Prior to the early 2010s, sustainability wasn’t much talked about at Doxa. The organization had hummed along just fine and survived various ups and downs (thankfully). A good testament to diligently taking things one step at a time and not concerning ourselves with things too far into the future. While that strategy worked for a while, if Doxa was to grow its impact as an organization, the topic of sustainability would need to be explored. The addition of education programming and community development to ongoing house building operations further emphasized the need for sustainable leadership and funding.
By 2011 Doxa’s operations and partnerships were becoming more complex on both sides of the border. Even with these changes, it took several more years to implement some sustainable leadership and funding practices. In fact, the COVID pandemic actually helped to speed some of this work along and put sustainability back on the minds of everyone at Doxa. Two distinct areas where Doxa has focused on sustainability are in its leadership and staff structure, and its financial and funding sources.
Leadership and Staff Structure
Prior to 2015 Doxa had only 1 full-time staff member in Tijuana, which was Rosa. For those that knew her, she was an incredibly capable and efficient person. At times, we marveled at how she seemed to do the work of many people at the same time! Everyone has their limits, though, and even Doxa’s operations got to a point where it was getting to be too much for Rosa on her own. Starting in 2016 and over the course of the next couple years, we added 5 more full-time positions and various part-time positions.
With the exception of Doxa’s executive director, everyone else is employed in Mexico to carry out Doxa’s operations on the ground. This serves as a direct commitment to employing and building up people in the same neighborhoods in which Doxa works. Staff are active community participants, regularly involved in the local church, orphanages, and other activities apart from their Doxa work. Doxa’s staff have a culture of love, hard work, joy, and fun (we’re still working on having a little more grace sometimes!) Simple things, like giving vacation time to staff no longer necessitates the pausing of operations as there are people available to temporarily fill various roles. This allows Doxa as an organization to more easily grow and adapt as necessary without being dependent upon one person.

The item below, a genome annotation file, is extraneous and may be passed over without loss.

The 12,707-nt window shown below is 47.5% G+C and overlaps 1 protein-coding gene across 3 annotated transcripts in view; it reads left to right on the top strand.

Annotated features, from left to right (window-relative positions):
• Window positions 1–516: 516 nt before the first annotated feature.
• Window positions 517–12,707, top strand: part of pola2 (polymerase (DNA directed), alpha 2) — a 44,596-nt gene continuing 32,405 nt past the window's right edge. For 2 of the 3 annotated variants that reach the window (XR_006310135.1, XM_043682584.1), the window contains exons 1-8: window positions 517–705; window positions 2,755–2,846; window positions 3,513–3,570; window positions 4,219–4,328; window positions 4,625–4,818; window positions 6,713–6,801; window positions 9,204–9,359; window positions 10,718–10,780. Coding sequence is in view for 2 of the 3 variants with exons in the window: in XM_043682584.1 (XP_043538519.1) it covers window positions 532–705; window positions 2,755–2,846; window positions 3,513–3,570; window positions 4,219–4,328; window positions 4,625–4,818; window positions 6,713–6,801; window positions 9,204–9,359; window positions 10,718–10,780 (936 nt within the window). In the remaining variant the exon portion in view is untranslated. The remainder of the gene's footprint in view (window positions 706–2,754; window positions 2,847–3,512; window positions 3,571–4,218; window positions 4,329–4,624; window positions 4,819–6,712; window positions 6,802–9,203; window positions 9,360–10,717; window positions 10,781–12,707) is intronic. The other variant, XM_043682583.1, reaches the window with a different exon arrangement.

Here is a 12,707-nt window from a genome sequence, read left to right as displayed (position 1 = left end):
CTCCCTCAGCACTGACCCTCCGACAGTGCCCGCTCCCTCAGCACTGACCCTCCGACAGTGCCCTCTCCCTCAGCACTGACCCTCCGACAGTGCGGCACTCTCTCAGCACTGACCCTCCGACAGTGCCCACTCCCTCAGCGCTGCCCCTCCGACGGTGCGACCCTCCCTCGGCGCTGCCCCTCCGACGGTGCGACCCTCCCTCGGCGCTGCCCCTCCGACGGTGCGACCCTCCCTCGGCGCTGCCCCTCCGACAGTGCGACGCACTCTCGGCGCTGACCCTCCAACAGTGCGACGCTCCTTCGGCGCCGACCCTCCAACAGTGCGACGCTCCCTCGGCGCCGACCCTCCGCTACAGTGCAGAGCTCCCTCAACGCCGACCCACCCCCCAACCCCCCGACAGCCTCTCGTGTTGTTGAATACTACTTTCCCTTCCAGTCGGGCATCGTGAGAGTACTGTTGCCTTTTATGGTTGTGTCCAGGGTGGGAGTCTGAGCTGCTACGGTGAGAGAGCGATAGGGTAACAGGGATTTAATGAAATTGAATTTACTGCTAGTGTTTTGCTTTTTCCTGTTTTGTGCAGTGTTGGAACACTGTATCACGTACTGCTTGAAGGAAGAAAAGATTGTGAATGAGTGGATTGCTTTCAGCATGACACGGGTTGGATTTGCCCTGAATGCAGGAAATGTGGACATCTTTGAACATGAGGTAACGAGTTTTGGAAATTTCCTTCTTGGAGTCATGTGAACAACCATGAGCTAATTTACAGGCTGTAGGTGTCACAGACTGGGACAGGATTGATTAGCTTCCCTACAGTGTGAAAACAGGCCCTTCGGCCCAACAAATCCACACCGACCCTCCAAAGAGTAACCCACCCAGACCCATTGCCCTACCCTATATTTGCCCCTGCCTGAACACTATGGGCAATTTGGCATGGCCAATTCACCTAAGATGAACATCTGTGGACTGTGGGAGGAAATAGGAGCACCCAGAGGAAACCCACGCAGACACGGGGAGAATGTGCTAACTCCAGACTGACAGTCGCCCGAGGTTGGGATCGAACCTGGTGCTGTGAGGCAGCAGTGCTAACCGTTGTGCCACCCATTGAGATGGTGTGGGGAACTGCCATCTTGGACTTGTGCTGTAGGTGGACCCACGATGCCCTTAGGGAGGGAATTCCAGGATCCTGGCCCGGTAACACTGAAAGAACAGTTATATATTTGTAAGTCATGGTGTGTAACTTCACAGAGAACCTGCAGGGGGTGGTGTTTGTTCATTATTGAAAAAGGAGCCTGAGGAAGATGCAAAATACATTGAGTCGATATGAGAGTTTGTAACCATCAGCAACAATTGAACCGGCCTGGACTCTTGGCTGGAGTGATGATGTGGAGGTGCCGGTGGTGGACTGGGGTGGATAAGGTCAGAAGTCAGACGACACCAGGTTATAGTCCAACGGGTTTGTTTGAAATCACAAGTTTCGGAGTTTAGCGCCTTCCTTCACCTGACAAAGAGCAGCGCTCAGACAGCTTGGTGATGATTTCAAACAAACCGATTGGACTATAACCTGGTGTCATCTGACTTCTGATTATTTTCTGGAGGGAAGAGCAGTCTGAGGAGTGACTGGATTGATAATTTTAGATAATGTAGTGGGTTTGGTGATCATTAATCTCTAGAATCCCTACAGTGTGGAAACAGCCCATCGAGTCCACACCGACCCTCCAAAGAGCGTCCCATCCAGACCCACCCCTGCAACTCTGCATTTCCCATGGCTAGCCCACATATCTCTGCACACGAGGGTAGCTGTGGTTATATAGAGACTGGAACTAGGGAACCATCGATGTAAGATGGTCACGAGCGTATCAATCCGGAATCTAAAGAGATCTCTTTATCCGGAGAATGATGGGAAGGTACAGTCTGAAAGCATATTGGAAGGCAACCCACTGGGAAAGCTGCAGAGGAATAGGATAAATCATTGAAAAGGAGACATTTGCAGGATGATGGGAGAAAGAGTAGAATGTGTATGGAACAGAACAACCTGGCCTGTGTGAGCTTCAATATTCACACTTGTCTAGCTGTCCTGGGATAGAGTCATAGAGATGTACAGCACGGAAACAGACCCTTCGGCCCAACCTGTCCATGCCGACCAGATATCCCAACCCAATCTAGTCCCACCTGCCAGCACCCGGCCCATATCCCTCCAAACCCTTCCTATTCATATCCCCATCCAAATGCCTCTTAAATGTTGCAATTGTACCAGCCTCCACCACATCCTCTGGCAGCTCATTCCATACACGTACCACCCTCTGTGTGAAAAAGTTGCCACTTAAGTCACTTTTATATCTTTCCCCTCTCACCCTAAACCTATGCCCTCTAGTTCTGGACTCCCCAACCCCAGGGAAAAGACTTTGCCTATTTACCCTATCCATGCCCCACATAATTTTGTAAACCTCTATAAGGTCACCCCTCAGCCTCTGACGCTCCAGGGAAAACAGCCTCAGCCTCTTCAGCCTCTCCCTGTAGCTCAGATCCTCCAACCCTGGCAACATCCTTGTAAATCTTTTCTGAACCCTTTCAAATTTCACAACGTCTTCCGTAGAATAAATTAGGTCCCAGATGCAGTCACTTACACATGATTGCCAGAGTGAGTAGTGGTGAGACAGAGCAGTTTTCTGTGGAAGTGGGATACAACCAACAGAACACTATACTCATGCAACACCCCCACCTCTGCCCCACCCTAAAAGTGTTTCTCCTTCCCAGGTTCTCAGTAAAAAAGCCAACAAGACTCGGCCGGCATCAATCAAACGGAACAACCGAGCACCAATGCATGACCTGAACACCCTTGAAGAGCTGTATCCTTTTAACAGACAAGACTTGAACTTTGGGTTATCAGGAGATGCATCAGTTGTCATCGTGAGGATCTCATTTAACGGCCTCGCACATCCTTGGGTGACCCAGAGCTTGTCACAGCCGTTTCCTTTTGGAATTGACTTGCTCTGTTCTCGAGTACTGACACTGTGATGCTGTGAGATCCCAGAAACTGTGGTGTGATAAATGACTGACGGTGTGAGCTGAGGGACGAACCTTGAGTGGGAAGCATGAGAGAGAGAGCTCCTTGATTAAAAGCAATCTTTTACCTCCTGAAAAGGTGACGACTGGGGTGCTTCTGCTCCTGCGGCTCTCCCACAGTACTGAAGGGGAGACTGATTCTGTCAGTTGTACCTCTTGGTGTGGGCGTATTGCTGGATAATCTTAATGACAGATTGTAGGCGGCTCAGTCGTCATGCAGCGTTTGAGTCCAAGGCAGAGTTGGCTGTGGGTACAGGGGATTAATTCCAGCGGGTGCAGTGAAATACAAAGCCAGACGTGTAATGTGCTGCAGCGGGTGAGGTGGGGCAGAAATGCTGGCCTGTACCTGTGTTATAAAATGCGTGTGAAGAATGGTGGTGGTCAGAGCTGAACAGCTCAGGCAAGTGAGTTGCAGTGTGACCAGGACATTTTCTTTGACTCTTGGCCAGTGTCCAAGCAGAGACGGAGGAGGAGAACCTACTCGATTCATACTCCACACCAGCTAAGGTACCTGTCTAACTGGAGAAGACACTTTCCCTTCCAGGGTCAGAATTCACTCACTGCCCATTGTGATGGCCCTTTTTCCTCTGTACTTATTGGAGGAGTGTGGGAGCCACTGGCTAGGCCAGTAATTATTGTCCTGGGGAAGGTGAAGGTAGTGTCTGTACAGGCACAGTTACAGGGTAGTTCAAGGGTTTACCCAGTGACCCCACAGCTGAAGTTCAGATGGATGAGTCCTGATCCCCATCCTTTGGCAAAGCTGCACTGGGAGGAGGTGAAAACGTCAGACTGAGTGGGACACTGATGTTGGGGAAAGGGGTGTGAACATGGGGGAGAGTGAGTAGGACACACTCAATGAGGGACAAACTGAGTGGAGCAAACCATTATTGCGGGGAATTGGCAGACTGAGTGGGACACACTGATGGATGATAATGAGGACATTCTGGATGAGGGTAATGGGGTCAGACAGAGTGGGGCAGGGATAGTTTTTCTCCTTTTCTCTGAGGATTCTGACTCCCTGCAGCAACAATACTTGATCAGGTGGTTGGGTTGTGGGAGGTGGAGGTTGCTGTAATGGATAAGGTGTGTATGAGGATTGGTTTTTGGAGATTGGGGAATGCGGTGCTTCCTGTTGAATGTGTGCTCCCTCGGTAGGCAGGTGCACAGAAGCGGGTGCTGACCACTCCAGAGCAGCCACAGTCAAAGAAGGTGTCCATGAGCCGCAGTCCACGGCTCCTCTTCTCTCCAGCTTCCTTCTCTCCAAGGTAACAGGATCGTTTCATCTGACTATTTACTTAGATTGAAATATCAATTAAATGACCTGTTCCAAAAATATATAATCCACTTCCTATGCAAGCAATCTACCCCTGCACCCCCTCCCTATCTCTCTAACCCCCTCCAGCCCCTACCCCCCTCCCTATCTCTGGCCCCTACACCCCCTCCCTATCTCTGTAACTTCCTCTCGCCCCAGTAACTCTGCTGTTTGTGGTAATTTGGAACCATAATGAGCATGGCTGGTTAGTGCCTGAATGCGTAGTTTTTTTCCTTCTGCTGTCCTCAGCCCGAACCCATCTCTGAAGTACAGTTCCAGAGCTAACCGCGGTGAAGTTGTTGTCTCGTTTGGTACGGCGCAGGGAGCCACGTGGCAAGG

Another change has been the creation of a Mexican non-profit entity, Doxa Tijuana A.C. This entity provides Doxa with legal standing in Mexico, ability to own land, legally provide employment, and creation of a local board of directors. It also qualifies Doxa for resources throughout Tijuana that are only available to legal and registered non-profit organizations. Having Doxa legally exist in Tijuana allows for future opportunities and adds an additional level of staying power for future generations.
Finally, regarding the U.S. non-profit entity, something as simple as term limits for U.S. board members has helped gently nudge Doxa to recruit some new leadership. Developing a pipeline of new board members also helps to continuously expand Doxa’s footprint. Whether its governance, fundraising, organizational history, leadership, or just about anything else, it can help to have more people, expertise, and resources under the same tent.
Financial and Funding Sources
Prior to Doxa’s expansion into the education and community mission areas, its funding model was fairly simple. Volunteer groups would pay for house building materials and a few other items that helped them successfully stay in Tijuana during their trip. Items such as drinking water and even a small donation to the orphanage where they stayed. While this was sufficient in the early days, there were years where both Doxa and the partner orphanage were not even covering their own costs. Upon realizing this, Doxa reworked its house building model to fully cover building materials, administration, family selection, and make it a revenue generator for the partner orphanage. This ensured financial sustainability with regard to house building operations and also helped contribute to the financial sustainability of the partner orphanage.
From the early 2010s, as Doxa’s education and community programs started to grow, we sought to diversify funding sources and develop new ones. These included individual giving, private company matching, applying to church mission budgets, board giving, and in-kind donations from Tijuana sources. COVID provided the first big test of these other funding sources, as groups were unable to come build in 2020 and 2021, so house building revenue dried up. Thankfully, we made it through, but still have work to do. In 2020, Doxa saw a total of 134 donors and 79 first-time donors. In 2021, Doxa saw a total of 124 donors and 63 first-time donors. When you give, you’re in good company and part of a larger community!
There is still lots of room for improvement as Doxa evaluates what sustainability looks like through various lenses. It is something that needs careful and diligent stewardship; commitment for the long-run. We are so thankful to everyone who has stepped up and journeyed along with Doxa, especially over the past few years. We hope to continue building on this progress towards an organizationally and financially sustainable Doxa that can continue for generations to come.